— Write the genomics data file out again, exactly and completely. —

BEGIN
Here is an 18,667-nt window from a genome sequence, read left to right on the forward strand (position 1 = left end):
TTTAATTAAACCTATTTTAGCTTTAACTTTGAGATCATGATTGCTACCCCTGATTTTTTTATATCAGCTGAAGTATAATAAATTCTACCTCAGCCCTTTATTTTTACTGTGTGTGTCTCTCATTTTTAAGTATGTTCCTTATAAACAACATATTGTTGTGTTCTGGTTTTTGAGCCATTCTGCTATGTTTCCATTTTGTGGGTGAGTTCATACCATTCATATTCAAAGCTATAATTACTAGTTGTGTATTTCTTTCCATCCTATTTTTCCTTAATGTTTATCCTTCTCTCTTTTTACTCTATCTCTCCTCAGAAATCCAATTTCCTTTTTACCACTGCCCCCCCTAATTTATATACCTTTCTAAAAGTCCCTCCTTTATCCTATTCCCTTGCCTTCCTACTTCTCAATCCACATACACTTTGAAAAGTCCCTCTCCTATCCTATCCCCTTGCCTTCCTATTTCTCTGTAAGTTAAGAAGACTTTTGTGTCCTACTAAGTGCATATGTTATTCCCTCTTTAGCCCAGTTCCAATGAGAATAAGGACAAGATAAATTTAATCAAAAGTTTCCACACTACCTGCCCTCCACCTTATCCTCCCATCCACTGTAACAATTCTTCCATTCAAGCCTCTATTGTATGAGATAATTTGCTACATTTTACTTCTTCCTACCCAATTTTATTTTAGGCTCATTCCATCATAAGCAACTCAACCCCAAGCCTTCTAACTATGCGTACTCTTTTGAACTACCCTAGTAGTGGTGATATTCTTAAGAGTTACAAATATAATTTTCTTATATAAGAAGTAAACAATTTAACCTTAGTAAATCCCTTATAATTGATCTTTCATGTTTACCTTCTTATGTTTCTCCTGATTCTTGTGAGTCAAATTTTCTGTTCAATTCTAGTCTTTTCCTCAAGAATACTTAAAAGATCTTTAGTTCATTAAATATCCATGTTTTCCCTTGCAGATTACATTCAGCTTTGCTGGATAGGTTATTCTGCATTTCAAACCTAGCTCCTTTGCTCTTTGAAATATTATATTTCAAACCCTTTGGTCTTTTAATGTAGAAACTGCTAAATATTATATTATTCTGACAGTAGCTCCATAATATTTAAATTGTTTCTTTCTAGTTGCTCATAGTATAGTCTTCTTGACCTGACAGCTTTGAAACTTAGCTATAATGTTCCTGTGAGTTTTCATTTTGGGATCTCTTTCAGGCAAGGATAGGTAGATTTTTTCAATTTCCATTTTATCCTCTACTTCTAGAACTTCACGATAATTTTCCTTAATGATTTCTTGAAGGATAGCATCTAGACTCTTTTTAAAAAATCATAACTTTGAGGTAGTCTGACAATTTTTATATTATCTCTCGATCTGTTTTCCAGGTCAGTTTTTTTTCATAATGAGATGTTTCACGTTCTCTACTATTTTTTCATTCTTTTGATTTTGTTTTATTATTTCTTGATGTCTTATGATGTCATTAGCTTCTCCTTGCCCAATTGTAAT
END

Here is an 18,667-nt window from a genome sequence, read left to right on the forward strand (position 1 = left end):
TTTAATTAAACCTATTTTAGCTTTAACTTTGAGATCATGATTGCTACCCCTGATTTTTTTATATCAGCTGAAGTATAATAAATTCTACCTCAGCCCTTTATTTTTACTGTGTGTGTCTCTCATTTTTAAGTATGTTCCTTATAAACAACATATTGTTGTGTTCTGGTTTTTGAGCCATTCTGCTATGTTTCCATTTTGTGGGTGAGTTCATACCATTCATATTCAAAGCTATAATTACTAGTTGTGTATTTCTTTCCATCCTATTTTTCCTTAATGTTTATCCTTCTCTCTTTTTACTCTATCTCTCCTCAGAAATCCAATTTCCTTTTTACCACTGCCCCCCCTAATTTATATACCTTTCTAAAAGTCCCTCCTTTATCCTATTCCCTTGCCTTCCTACTTCTCAATCCACATACACTTTGAAAAGTCCCTCTCCTATCCTATCCCCTTGCCTTCCTATTTCTCTGTAAGTTAAGAAGACTTTTGTGTCCTACTAAGTGCATATGTTATTCCCTCTTTAGCCCAGTTCCAATGAGAATAAGGACAAGATAAATTTAATCAAAAGTTTCCACACTACCTGCCCTCCACCTTATCCTCCCATCCACTGTAACAATTCTTCCATTCAAGCCTCTATTGTATGAGATAATTTGCTACATTTTACTTCTTCCTACCCAATTTTATTTTAGGCTCATTCCATCATAAGCAACTCAACCCCAAGCCTTCTAACTATGCGTACTCTTTTGAACTACCCTAGTAGTGGTGATATTCTTAAGAGTTACAAATATAATTTTCTTATATAAGAAGTAAACAATTTAACCTTAGTAAATCCCTTATAATTGATCTTTCATGTTTACCTTCTTATGTTTCTCCTGATTCTTGTGAGTCAAATTTTCTGTTCAATTCTAGTCTTTTCCTCAAGAATACTTAAAAGATCTTTAGTTCATTAAATATCCATGTTTTCCCTTGCAGATTACATTCAGCTTTGCTGGATAGGTTATTCTGCATTTCAAACCTAGCTCCTTTGCTCTTTGAAATATTATATTTCAAACCCTTTGGTCTTTTAATGTAGAAACTGCTAAATATTATATTATTCTGACAGTAGCTCCATAATATTTAAATTGTTTCTTTCTAGTTGCTCATAGTATAGTCTTCTTGACCTGACAGCTTTGAAACTTAGCTATAATGTTCCTGTGAGTTTTCATTTTGGGATCTCTTTCAGGCAAGGATAGGTAGATTTTTTCAATTTCCATTTTATCCTCTACTTCTAGAACTTCACGATAATTTTCCTTAATGATTTCTTGAAGGATAGCATCTAGACTCTTTTTAAAAAATCATAACTTTGAGGTAGTCTGACAATTTTTATATTATCTCTCGATCTGTTTTCCAGGTCAGTTTTTTTTCATAATGAGATGTTTCACGTTCTCTACTATTTTTTCATTCTTTTGATTTTGTTTTATTATTTCTTGATGTCTTATGATGTCATTAGCTTCTCCTTGCCCAATTGTAAT